FWIW, when I was looking at doing a gpio drive I was thinking of something like the following.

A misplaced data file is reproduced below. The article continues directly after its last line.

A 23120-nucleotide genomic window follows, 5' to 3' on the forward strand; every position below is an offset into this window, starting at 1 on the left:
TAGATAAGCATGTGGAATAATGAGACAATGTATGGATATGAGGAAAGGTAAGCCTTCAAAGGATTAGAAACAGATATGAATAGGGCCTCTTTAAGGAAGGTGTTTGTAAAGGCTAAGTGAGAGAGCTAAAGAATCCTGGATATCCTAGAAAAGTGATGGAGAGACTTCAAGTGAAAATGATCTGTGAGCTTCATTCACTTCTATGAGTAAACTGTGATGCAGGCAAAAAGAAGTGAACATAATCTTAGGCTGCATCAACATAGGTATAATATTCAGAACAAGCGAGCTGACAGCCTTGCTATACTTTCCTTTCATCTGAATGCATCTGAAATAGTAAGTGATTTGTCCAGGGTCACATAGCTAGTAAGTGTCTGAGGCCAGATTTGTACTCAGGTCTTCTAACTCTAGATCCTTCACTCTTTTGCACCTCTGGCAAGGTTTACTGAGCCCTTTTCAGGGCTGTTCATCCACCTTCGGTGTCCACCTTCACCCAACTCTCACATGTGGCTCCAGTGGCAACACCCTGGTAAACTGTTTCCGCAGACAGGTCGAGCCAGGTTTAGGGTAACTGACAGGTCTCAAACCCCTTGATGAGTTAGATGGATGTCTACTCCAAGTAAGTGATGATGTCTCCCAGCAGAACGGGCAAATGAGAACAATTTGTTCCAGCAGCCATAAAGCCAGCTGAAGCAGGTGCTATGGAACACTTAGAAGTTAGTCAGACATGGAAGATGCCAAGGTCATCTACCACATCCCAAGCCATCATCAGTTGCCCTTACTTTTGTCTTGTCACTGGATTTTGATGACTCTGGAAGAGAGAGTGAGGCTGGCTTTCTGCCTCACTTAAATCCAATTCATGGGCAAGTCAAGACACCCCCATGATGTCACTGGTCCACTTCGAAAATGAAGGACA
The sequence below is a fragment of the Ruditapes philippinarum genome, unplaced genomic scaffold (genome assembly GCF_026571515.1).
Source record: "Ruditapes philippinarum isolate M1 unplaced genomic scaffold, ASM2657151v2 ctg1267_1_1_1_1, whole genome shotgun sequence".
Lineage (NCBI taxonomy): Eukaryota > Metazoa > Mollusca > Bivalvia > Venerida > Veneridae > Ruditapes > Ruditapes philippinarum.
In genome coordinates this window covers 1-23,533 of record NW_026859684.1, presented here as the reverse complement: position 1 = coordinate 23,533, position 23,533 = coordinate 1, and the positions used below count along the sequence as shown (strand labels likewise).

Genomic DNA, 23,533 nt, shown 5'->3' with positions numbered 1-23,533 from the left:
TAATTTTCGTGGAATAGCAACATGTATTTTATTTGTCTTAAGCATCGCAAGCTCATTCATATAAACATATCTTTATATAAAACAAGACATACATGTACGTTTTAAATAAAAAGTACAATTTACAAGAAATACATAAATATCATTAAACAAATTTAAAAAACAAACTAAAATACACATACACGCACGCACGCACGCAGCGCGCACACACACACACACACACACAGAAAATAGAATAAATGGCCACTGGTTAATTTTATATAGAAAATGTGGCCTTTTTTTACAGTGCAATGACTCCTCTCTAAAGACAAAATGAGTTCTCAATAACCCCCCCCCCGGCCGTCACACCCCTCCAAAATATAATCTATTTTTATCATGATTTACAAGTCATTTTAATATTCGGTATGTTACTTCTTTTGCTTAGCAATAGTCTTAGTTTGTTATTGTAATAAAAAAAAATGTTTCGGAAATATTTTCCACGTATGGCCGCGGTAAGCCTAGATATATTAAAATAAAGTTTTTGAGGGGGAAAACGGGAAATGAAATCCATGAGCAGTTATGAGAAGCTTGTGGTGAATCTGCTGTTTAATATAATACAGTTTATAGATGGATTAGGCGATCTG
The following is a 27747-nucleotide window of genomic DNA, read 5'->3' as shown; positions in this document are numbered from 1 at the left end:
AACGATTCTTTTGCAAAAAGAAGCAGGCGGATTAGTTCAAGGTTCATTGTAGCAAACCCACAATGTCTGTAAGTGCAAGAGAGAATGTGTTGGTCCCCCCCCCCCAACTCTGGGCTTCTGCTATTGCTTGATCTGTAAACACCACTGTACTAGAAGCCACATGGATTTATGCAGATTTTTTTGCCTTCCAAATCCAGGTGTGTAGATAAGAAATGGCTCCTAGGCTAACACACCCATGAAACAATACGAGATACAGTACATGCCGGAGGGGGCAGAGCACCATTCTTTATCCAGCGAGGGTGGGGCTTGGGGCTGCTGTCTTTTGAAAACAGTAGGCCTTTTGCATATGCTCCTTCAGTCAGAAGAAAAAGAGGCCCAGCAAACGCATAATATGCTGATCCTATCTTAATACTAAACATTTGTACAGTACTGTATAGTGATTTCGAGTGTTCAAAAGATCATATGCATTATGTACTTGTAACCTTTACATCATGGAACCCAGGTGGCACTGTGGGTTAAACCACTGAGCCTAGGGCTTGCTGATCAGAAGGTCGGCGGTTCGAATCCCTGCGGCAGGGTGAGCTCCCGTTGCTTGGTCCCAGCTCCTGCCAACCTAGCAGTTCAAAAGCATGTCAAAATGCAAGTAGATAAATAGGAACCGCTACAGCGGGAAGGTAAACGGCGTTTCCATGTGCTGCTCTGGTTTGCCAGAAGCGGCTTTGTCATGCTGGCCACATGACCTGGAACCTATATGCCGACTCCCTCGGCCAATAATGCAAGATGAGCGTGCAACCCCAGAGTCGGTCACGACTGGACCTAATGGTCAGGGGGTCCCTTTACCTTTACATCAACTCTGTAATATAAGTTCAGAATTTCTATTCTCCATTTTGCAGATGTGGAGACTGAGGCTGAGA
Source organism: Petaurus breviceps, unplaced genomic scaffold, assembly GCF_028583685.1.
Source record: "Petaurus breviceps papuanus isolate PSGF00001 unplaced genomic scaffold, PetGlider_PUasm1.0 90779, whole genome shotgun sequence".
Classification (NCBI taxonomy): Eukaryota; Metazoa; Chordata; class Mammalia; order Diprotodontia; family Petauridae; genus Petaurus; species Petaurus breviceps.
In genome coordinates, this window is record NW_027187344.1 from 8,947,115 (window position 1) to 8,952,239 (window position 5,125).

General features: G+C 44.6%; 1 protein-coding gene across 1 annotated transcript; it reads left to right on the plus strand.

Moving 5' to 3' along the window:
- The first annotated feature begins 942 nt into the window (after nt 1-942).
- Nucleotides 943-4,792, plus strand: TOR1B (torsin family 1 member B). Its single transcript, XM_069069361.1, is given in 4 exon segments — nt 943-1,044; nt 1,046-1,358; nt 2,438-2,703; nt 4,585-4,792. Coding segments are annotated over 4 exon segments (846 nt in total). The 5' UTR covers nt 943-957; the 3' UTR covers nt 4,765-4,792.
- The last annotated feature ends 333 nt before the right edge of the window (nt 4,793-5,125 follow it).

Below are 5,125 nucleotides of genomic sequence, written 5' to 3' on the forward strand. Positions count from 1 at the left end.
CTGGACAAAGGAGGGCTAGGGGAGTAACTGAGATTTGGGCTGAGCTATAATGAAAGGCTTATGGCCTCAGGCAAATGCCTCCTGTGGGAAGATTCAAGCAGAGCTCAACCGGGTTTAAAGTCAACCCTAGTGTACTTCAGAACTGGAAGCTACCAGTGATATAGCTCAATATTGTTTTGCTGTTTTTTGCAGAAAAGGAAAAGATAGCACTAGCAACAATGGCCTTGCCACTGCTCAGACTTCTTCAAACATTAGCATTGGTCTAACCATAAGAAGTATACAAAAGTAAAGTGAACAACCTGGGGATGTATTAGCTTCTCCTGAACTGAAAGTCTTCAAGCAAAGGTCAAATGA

Devices: #G/gpio/ctl #G/gpio/$pin/ctl #G/gpio/$pin/data #G/gpio/$pin/event ... bing -a '#G' /dev A pin must be configured before use (and only if neither of its data & event file is open). For example: echo 'in rising edge high' > /dev/gpio/10/ctl Syntax reset # reset to default in [async][rising|falling][edge] [high|low] [init $value] [buf $value] out [pullup|pulldown] [init $value] [strength $value] alt [0..5] # pi specific You can use the same syntax to configure multiple pins by writing to /dev/gpio/ctl and appending pin numbers. echo 'out pullup 4 12 17' > /dev/gpio/ctl You can *gang* multiple pins into a single port. For example: echo 'create 100 1 2 5 10' > /dev/gpio/ctl This creates a new "pin" 100 (number must be >= # of physical pins) and creates a new entry in /dev/gpio. This succeeds only if the pins can actually be ganged (this is device dependent). You can now configure the port: echo 'in rising edge low' > /dev/gpio/100/ctl To delete a port echo 'delete 100' > /dev/gpio/ctl All constituent pins revert to their default state. Reading /dev/gpio/N/data returns a sample of the present value. [The following needs more work] Reading /dev/pio/N/event blocks the caller until something changes. Returns value and timestamp (in case of "async" inputs, events are handled in the interrupt handler and buffered). Random notes: An "in" pin has an init value since some pins can be bidirectional. "alt" may create other devices as a side-effect such as SPI, I2C, I2S, PWM, UART etc. Configs are sticky and persist across device opens, which is why there is a "reset" command. While this may be easy to use, its implementation would be somewhat complex.... Ideally one would break this into a small core kernel mode driver and a fancier user mode one for configuring. I stopped at this point for various reasons and never got back to it. On Sat, 02 Jan 2016 10:06:31 PST erik quanstrom <quans...@quanstro.net> wrote: > On Fri Jan 1 21:15:03 PST 2016, blstu...@bellsouth.net wrote: > > On Fri, 1/1/16, erik quanstrom <quans...@quanstro.net> wrote: > > > i'm looking @ the gpio interface, and i wonder what the recommended > > > technique for sampling a pin might be from a shell script? > > > > I haven't really used it in shell scripts, but if I were going to do > > so, I'd probably write up a little utility to take a hex string and > > a bit number and do the 'and' on it. Then feed that with the > > result of dd to get exactly one sample from devgpio. On the > > other hand, if one of the usual suspects (e.g. hoc, bc, dc, awk) > > have some bit-wise operators I'm forgetting, use that. > > the (atom) aux/number program does do that; none of the others do > for fairly fundamental reasons: as awk and hoc are really floating > point, and bc and dc are mp, and the mp library has no bit operations. > i believe acid can as well, but only with great pain. > > perhaps just using base 2 for the encoding would make life a lot easer. so > > 00000000000000000000000000010000000000000000000000000000000000000 > > for bit 27 active. with this format there's no limit to the number of bits > one could represent. > > also, mightn't there be some value in presenting the full state of the device > to allow it to be restored directly from the status file, so perhaps 3 lines > could be added, one each for up/down/float settings? > > 00000000000000000000000000010000000000000000000000000000000000000 > 00000000000000000000000000010000000000000000000000000000000000000 > 00000000000000000000000000000000000000000000000000000000000000000 > 00000000000000000000000000000000000000000000000000000000000000000 > > might represent bit 27 set, with the pull up resistor active. (perhaps > float =E2=89=A1 (pullup | pulldown) =3D=3D 0? and could be elimitated. > > i'm sure a little tinkering with this idea can make it a lot more useful. > > - erik